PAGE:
What Makes Python Special?
Written by Janet Swift   
Monday, 07 May 2018

Python is currently a trending language. It has ranked as the most popular programming language in more than one survey. It is the most widely used language for teaching computer science and is the language that people who don't already use it most want to learn. Now we have a survey from within the Python community that sets out to discover what it is that makes Python so special.



The Python Developers Survey 2017 was undertaken by JetBrains (responsible for PyCharm) in partnership with the Python Software Foundation (PSF) and set  out to identify the latest trends in Python and gather insight on how the Python development world looks today. 

Given there are already so many surveys, what makes this one special is that it is a Python-specific study that tells us Python is being used by developers who use it as their primary or a supplementary language. Among other questions, it gives answers to:

  • Who are Python developers?
  • How is Python used with other languages?
  • What kinds of projects are Python used for?
  • What are the major types of development among Python users?

The survey was conducted in October 2017. The majority of responses (62%) came from banners on Python.org; other major sources were the PSF blog and Twitter posts. No product-, service-, or vendor-related channels were used in order to prevent the survey results from slanting in favor of any specific tool or technology.

During the collection period, it received more than 10,000 responses. After partial responses and duplicates were eliminated the analysis dataset comprised 9,532 respondents from over 150 countries, distributed as shown on this map:


The United States with 18% heads the list of places where Python is used, followed by India with 15%. Next comes China (7%), which is a surprise because not many surveys manage to elicit responses from China. The United Kingdom (6%) and Germany (5%) complete the top five countries.

The survey provided for multiple job roles and almost three-quarters of respondents identified as developers, with almost 1 in 5 double as data analysts, architects, or team leads. Teams, however tended to be small. While 40% of respondents worked in teams, 74% of teams were 3-7 people and only 4% were of 20 or more.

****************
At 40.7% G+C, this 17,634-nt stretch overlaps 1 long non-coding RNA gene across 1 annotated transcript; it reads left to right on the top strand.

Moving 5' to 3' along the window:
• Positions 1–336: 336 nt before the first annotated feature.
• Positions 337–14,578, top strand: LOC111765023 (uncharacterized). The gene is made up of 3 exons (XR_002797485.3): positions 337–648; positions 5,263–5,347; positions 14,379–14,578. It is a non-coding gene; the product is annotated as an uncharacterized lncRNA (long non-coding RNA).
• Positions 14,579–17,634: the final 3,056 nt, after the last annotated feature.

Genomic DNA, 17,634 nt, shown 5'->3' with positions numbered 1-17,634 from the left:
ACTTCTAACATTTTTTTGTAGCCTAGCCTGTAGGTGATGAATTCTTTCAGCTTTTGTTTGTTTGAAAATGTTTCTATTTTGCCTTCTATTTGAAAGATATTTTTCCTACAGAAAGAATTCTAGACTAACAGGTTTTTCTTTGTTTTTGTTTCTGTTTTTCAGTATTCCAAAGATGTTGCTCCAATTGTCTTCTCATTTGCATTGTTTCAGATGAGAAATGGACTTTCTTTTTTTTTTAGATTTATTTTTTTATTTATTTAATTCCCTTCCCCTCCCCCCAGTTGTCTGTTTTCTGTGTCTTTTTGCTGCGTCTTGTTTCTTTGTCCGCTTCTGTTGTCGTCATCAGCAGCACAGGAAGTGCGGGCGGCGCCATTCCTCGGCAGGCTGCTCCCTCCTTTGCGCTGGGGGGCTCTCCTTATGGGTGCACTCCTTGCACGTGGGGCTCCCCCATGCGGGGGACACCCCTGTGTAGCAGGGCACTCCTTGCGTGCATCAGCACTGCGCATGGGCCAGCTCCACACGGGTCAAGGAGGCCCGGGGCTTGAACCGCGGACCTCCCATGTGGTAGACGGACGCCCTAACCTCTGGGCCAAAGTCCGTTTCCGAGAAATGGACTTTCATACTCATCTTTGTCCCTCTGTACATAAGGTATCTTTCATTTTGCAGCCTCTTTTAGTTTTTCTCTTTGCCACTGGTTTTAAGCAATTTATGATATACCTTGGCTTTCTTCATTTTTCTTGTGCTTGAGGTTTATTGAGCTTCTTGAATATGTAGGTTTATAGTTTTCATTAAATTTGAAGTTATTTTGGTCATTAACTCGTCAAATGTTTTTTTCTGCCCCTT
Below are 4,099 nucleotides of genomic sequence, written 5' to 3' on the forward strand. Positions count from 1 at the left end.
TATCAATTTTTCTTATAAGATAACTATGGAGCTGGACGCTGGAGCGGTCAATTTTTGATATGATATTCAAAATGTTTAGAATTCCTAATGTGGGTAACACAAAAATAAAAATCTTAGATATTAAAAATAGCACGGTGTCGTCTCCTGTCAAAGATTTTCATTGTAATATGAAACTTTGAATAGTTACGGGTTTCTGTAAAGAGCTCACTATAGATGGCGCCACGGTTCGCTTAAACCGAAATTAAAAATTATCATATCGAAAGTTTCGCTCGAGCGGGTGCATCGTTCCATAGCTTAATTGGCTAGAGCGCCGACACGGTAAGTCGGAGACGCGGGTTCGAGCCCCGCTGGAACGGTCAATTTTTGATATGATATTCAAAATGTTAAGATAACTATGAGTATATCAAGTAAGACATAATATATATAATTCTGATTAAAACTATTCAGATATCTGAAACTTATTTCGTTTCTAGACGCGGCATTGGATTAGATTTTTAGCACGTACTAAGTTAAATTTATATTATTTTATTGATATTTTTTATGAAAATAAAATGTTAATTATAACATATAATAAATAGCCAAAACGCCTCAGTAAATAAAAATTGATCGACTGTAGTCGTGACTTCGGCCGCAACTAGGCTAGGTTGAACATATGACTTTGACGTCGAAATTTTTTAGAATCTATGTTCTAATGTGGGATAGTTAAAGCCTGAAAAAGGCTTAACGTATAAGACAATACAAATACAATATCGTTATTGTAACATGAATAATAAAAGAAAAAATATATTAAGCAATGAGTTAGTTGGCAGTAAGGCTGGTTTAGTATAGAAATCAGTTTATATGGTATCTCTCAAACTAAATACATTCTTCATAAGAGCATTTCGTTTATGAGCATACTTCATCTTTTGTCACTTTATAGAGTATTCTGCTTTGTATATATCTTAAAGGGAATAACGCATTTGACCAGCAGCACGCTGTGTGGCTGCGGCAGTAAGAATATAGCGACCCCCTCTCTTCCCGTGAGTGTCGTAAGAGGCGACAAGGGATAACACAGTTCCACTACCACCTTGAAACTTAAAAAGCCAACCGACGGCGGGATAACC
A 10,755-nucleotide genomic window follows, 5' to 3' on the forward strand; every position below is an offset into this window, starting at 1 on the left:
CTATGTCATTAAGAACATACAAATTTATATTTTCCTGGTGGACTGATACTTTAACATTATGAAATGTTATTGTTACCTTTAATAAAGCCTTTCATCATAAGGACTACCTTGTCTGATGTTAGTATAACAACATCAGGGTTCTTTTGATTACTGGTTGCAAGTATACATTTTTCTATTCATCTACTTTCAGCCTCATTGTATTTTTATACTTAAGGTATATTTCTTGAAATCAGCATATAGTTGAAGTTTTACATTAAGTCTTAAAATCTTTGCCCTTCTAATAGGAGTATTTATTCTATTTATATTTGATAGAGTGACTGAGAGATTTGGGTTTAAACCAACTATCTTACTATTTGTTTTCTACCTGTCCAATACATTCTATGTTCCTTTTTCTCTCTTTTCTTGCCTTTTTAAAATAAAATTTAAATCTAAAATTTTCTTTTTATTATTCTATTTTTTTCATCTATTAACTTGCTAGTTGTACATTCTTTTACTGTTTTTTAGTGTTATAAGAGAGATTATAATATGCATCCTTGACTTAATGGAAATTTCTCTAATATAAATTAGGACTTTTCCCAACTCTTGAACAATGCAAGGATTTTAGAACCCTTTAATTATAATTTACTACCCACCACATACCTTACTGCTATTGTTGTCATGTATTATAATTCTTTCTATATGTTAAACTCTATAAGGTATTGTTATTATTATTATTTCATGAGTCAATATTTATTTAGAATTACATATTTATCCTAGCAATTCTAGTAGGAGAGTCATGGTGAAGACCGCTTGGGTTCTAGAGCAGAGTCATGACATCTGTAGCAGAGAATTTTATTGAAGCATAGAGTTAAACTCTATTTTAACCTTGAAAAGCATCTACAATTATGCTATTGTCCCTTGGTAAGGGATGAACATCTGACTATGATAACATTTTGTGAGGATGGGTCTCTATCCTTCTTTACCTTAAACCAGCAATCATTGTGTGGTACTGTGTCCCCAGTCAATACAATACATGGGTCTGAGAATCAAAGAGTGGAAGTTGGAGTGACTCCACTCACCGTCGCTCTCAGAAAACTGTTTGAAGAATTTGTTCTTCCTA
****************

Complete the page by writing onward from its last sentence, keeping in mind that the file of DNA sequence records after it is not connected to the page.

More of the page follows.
In terms of age, Python seems to be a young developer's language with 58% of respondents being under 30. 


One point that stands out is the 8% of respondents were under 18. This is explained by the relatively high proportion of students (28%) included:


Interestingly there were as many beginning developers with less than 1 year of experience in the IT industry as veterans with 11+ years:



Another interesting finding was that only 22% were working exclusively on a single project - leaving 78% juggling multiple projects.

Python was the main language for almost 4 out of 5 developers surveyed. Only 21% used it as secondary language. For those for whom Python was the main language, other languages used were as follows:



JavaScript and HTML/CSS top this list and this leads to a statistic I find surprising, among those for whom Python is a main language over half (54%) used Python for web development just outstripping the number using it for data analysis. Looking at the entire sample (i.e. those using Python as main and as secondary language) data analysis just outstrips web development:  


Surprisingly Python developers seem prone to combining Web Development with other roles, including Data Analysis:




This survey also has interesting findings about the use of Python 3 versus Python 2 and the tools the Python Developers use and we'll return to look at these another day.



More Information

Python Developers Survey 2017 Results


Related Articles

Python Development Trends

What Makes Python Special?

Python - The Future Of Programming?

Python 3 For Science - A Survey

Python Heads IEEE Spectrum Language Ranking

Most Popular Computer Languages 2015

Python Becomes Most Popular CS Teaching Language


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Last Updated ( Wednesday, 10 October 2018 )